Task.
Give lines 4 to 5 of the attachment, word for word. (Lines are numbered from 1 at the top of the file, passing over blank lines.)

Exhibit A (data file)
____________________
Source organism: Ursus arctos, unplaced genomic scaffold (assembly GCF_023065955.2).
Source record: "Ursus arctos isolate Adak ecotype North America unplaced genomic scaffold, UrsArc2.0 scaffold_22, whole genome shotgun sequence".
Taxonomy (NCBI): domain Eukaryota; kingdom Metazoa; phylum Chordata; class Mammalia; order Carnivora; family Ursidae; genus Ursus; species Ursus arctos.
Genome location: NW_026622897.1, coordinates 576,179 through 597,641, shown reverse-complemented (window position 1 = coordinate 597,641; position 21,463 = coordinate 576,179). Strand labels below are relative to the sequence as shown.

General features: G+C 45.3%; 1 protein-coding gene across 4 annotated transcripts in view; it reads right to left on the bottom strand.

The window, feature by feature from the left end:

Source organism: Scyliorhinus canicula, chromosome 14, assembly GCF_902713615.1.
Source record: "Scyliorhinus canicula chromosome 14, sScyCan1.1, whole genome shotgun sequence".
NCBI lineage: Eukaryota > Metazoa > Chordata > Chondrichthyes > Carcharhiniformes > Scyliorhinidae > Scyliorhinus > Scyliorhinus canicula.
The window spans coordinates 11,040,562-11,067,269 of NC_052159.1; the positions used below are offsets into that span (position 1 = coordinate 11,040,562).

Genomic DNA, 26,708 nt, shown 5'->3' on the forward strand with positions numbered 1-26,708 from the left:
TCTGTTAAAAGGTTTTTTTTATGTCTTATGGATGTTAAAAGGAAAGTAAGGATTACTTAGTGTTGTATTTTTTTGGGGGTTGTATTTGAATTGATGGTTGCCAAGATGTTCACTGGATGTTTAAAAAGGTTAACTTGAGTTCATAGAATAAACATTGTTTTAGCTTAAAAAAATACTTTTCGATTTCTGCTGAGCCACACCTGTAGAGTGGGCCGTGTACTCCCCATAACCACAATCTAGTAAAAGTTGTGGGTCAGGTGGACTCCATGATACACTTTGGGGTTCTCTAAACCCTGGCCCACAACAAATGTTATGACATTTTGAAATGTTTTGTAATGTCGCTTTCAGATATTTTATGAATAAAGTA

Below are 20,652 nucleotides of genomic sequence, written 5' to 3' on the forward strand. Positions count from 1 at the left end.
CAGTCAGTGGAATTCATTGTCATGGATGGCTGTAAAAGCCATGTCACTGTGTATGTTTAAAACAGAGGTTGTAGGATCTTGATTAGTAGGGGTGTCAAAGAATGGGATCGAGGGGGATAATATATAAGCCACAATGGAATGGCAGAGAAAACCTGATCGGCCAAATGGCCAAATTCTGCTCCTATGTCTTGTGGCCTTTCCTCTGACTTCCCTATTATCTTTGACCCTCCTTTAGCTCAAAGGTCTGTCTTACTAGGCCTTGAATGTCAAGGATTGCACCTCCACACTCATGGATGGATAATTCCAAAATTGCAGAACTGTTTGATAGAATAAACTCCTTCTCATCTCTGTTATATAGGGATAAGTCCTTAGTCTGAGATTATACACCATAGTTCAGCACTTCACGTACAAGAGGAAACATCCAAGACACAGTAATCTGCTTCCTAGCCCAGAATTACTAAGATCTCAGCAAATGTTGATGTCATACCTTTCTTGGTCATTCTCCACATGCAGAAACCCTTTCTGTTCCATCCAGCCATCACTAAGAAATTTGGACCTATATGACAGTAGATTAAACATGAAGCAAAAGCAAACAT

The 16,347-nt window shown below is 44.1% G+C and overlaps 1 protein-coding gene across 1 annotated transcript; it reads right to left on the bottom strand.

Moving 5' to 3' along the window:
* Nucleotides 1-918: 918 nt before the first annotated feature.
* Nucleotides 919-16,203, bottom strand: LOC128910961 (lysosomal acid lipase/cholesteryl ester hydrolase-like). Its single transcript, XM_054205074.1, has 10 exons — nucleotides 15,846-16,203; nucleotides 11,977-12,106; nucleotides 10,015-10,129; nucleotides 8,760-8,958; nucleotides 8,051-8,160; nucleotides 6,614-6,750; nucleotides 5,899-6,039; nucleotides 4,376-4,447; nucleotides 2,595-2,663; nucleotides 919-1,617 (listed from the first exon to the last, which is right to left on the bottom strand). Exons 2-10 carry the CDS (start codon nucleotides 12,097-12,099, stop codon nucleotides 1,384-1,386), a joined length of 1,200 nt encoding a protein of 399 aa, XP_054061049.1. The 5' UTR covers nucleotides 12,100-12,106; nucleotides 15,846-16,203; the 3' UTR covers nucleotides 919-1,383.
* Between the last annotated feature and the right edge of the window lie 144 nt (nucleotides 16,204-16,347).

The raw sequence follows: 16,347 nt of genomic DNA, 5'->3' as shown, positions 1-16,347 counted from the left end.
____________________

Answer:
Genome location: NW_026622897.1, coordinates 576,179 through 597,641, shown reverse-complemented (window position 1 = coordinate 597,641; position 21,463 = coordinate 576,179). Strand labels below are relative to the sequence as shown.

General features: G+C 45.3%; 1 protein-coding gene across 4 annotated transcripts in view; it reads right to left on the bottom strand.